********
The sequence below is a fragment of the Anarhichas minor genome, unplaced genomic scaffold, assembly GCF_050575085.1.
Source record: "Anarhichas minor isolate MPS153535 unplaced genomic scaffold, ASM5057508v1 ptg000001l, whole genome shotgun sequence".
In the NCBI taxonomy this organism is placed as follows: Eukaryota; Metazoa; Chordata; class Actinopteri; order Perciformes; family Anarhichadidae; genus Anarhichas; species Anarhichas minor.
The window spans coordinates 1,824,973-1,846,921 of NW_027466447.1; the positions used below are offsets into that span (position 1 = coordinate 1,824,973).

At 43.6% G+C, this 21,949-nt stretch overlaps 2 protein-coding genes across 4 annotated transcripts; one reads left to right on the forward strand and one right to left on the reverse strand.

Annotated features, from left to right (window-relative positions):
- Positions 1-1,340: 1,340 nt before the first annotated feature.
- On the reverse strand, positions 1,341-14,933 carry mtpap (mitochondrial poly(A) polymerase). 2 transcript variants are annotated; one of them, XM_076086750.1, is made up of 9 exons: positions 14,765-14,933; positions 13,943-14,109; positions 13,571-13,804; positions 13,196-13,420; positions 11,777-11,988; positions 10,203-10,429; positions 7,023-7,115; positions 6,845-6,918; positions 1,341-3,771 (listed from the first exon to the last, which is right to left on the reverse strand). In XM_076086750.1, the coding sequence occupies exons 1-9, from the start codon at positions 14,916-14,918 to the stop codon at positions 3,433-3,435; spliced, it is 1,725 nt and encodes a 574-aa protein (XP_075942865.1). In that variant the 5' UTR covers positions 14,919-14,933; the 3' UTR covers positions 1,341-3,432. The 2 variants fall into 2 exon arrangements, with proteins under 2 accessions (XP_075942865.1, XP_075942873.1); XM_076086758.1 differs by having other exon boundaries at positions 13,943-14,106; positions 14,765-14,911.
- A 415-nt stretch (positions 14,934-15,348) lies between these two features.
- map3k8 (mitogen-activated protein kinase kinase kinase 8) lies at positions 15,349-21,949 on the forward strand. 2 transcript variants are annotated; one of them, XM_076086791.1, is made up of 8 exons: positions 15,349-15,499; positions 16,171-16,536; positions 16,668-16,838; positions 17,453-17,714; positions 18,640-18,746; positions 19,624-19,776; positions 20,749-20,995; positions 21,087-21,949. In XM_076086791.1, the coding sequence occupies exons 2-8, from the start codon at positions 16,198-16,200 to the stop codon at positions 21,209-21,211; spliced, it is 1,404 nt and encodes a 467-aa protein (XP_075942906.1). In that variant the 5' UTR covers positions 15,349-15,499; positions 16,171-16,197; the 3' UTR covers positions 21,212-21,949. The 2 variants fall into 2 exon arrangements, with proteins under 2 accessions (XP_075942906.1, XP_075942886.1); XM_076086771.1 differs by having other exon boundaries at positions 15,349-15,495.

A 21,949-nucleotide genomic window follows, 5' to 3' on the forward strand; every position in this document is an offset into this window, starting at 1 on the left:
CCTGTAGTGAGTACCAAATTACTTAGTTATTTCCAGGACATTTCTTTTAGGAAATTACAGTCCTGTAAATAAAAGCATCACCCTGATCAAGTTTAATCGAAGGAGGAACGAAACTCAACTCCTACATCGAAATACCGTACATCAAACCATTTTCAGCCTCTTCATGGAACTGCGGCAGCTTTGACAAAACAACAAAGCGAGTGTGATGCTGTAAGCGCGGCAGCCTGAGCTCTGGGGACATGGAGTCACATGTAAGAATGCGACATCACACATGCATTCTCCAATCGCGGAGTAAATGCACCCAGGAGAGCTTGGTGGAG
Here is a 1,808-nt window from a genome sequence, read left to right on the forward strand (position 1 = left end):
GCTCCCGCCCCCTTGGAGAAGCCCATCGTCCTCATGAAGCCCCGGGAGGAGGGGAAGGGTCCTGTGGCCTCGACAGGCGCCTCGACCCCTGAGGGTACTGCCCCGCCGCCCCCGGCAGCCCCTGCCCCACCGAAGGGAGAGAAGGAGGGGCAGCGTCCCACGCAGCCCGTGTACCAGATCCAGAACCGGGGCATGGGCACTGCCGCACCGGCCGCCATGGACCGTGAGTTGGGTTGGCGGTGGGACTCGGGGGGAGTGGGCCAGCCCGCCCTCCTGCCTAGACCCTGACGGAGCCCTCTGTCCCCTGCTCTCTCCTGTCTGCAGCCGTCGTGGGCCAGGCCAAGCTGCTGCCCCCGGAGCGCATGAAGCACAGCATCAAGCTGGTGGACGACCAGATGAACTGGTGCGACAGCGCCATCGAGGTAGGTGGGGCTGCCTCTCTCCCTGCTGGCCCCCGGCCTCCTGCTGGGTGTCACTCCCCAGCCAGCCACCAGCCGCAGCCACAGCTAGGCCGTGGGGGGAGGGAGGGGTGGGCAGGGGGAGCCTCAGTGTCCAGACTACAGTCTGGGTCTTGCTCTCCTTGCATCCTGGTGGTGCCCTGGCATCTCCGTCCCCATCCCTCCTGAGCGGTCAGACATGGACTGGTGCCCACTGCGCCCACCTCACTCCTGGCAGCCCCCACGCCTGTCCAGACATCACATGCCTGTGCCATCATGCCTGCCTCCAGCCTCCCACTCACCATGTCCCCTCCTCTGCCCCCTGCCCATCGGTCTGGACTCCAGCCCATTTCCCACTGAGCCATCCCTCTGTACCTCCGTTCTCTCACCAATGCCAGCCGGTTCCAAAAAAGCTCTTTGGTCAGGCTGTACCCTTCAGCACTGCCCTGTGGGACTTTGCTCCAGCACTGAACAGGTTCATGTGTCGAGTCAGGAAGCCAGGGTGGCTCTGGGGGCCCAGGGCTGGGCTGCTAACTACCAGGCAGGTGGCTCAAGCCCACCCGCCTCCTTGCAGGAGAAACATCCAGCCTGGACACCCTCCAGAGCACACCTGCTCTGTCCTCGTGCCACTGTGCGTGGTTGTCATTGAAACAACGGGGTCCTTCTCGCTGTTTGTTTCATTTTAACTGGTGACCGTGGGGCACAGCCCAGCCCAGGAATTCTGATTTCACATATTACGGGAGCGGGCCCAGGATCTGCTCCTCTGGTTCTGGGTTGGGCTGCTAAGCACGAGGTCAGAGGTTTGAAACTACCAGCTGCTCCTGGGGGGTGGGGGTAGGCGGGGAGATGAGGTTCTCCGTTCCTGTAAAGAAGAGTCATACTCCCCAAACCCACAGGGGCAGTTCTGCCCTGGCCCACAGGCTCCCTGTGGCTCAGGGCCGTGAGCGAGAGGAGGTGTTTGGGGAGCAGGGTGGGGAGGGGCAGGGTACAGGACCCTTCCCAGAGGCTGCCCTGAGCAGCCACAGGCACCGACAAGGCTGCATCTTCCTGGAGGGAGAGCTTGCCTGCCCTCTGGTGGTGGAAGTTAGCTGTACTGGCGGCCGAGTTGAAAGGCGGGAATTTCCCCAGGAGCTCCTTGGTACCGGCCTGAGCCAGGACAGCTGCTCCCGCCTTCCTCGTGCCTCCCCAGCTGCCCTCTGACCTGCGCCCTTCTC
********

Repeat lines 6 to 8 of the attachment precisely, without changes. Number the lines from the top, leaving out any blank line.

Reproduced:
Annotated features, from left to right (window-relative positions):
- Positions 1-1,340: 1,340 nt before the first annotated feature.
- On the reverse strand, positions 1,341-14,933 carry mtpap (mitochondrial poly(A) polymerase). 2 transcript variants are annotated; one of them, XM_076086750.1, is made up of 9 exons: positions 14,765-14,933; positions 13,943-14,109; positions 13,571-13,804; positions 13,196-13,420; positions 11,777-11,988; positions 10,203-10,429; positions 7,023-7,115; positions 6,845-6,918; positions 1,341-3,771 (listed from the first exon to the last, which is right to left on the reverse strand). In XM_076086750.1, the coding sequence occupies exons 1-9, from the start codon at positions 14,916-14,918 to the stop codon at positions 3,433-3,435; spliced, it is 1,725 nt and encodes a 574-aa protein (XP_075942865.1). In that variant the 5' UTR covers positions 14,919-14,933; the 3' UTR covers positions 1,341-3,432. The 2 variants fall into 2 exon arrangements, with proteins under 2 accessions (XP_075942865.1, XP_075942873.1); XM_076086758.1 differs by having other exon boundaries at positions 13,943-14,106; positions 14,765-14,911.